Kalirin-7 Controls the Formation and Enlargement of Dendritic Spine in the Spinal Dorsal Horn of Opioid-induced Hyperalgesia Rats
Kalirin-7 is recognized for its central role in the modification of spine plasticity, which is critical for the functional strengthening of excitatory synapses and synaptic trafficking of glutamate receptor.25–27 Then we employed Golgi staining to detect the changes in the spine morphology. Compared with the saline-treated rats, intraoperative exposure to remifentanil exhibited postoperative spine formation (P < 0.0001) and enlargement (P < 0.0001) in the dorsal horn (n = 4; fig. 7, A–C). As expected, Kalirin-7 knockdown reversed the increase in spine density (P < 0.0001) and areas (P = 0.001) in rats with postoperative opioid-induced hyperalgesia (n = 4; fig. 7, A–C). In addition, we found that preadministration of ζ-pseudosubstrate inhibitory peptide (100 nmol), reduced spine formation (P < 0.0001) and enlargement (P = 0.001) due to incision and remifentanil (n = 4; fig. 7, A–C).
Protein Kinase Mζ and Kalirin-7 Modulated the Electrophysiologic Function of Spinal AMPA Receptor in Opioid-induced Hyperalgesia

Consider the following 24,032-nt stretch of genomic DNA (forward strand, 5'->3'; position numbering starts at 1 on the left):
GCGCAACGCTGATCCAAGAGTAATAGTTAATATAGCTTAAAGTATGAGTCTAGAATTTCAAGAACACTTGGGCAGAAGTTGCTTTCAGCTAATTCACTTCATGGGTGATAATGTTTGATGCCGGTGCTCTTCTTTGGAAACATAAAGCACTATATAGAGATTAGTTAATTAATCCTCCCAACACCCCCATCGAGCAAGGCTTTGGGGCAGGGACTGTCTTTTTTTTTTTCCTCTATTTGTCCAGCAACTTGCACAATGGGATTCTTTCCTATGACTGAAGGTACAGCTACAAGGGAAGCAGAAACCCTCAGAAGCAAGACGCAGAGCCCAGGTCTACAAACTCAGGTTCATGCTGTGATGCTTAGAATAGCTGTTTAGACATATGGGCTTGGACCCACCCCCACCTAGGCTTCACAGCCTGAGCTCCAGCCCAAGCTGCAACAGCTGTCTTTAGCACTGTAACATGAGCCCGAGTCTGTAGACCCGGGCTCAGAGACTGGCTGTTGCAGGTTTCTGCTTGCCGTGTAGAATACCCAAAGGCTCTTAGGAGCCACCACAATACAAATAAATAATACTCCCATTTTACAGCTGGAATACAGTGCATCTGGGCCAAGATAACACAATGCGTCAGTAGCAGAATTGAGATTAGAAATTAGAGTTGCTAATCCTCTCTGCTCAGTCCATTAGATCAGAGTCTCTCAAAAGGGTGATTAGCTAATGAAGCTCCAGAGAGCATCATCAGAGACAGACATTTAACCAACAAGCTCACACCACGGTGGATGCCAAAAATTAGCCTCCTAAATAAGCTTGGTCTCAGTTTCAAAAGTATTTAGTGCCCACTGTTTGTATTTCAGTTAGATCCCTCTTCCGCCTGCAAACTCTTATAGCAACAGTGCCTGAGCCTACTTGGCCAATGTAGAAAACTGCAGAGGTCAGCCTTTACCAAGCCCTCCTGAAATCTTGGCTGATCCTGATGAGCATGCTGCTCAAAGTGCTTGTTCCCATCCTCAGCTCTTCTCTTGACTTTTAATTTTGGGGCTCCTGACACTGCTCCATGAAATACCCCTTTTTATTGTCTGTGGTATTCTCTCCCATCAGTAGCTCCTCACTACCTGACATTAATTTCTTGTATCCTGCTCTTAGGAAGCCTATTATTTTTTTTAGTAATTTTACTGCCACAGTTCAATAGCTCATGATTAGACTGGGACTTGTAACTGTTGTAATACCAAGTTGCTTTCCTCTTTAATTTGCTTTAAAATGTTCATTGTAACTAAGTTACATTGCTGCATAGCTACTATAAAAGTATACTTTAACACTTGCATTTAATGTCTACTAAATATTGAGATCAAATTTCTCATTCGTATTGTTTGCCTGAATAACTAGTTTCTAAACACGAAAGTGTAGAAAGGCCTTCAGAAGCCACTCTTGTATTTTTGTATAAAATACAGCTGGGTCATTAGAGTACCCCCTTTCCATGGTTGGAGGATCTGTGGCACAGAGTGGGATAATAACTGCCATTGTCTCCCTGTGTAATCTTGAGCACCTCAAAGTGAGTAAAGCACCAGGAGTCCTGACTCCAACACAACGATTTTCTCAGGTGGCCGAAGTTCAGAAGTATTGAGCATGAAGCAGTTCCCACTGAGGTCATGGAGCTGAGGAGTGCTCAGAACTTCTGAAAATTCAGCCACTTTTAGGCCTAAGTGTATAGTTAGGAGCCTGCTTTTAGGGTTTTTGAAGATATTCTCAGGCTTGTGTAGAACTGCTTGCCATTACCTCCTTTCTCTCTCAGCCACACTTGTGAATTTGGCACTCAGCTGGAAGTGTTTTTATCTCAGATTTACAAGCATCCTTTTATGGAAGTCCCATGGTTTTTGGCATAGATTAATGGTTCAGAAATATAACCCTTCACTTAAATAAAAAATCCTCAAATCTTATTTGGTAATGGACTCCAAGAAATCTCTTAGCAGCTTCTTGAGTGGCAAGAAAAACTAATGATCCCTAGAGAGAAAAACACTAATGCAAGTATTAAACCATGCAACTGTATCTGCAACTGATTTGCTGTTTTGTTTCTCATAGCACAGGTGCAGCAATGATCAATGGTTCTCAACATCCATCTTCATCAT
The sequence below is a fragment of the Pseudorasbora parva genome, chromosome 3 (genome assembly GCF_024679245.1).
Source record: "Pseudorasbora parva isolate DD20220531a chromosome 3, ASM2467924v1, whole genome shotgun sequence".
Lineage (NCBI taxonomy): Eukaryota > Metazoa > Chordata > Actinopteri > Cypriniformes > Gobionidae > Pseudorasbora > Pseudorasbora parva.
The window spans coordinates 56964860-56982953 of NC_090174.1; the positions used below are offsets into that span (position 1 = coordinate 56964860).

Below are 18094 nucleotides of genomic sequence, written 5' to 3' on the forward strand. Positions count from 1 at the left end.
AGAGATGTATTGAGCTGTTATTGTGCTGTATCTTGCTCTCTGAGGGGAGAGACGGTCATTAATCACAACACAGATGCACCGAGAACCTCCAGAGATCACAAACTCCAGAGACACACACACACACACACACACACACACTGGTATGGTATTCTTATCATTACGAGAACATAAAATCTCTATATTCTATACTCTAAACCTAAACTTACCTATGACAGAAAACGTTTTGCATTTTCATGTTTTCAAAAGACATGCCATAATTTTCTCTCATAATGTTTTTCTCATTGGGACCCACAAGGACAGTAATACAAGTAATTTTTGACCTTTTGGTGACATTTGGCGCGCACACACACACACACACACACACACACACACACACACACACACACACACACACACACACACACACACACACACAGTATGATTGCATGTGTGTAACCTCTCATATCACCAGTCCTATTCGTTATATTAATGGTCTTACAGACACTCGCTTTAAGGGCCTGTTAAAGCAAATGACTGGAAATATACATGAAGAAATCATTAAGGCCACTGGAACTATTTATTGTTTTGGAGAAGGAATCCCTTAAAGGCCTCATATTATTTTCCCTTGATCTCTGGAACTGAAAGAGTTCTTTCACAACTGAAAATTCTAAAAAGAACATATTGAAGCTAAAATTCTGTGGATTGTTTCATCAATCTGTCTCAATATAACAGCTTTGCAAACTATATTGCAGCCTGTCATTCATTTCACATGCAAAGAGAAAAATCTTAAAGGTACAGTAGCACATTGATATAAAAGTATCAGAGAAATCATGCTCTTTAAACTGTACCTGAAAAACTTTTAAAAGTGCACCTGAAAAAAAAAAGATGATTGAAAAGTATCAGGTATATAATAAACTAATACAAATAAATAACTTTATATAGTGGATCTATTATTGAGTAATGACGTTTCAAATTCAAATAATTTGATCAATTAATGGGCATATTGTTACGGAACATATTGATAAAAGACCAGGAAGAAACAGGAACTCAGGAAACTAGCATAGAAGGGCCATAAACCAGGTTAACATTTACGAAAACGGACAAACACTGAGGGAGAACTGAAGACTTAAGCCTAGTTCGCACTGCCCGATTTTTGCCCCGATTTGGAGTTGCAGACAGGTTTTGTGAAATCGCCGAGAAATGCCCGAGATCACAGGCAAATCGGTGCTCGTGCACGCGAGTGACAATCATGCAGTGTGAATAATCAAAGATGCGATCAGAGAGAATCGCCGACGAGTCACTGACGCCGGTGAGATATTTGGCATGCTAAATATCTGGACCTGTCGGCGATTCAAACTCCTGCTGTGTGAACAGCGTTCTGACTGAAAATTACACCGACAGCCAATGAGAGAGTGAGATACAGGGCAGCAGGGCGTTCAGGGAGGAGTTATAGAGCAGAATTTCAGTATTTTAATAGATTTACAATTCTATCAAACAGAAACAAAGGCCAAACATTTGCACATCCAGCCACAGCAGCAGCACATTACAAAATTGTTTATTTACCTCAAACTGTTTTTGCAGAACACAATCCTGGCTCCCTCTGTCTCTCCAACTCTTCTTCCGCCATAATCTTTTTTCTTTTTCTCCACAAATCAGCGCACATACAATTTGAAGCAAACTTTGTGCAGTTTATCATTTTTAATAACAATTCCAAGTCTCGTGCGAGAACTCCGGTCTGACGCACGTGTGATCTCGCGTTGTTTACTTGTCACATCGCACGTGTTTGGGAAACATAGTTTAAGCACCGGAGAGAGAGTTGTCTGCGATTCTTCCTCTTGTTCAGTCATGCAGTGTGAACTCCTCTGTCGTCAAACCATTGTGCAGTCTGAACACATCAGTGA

The whole-cell patch-clamp recordings were employed to confirm the functional regulation of AMPA receptor by protein kinase Mζ or Kalirin-7 in opioid-induced hyperalgesia. The representative traces of AMPA receptor-mediated miniature excitatory postsynaptic currents in spinal cord dorsal horn neurons after different interventions are shown in Fig. 7D. The interevent interval of AMPA receptor current was decreased (P < 0.0001), whereas the amplitude of AMPA receptor current was increased (P < 0.0001) after treatment with 4 nM remifentanil (n = 4; fig. 7, D–F). Strikingly, ζ-pseudosubstrate inhibitory peptide (5 µM) application apparently downregulated the increased amplitude (P < 0.0001) and frequency (P = 0.002) of AMPA receptor current due to remifentanil exposure (fig. 7, D–F). Additionally, we made the spinal slices from Kalirin-7 knockdown rats at 2 weeks after lentiviral vector–Kalirin-7–short hairpin RNA injection. Then we detected that the Kalirin-7 deficiency substantially inhibited the enhancement of AMPA receptor currents after remifentanil incubation (P < 0.0001; fig. 7, D–F).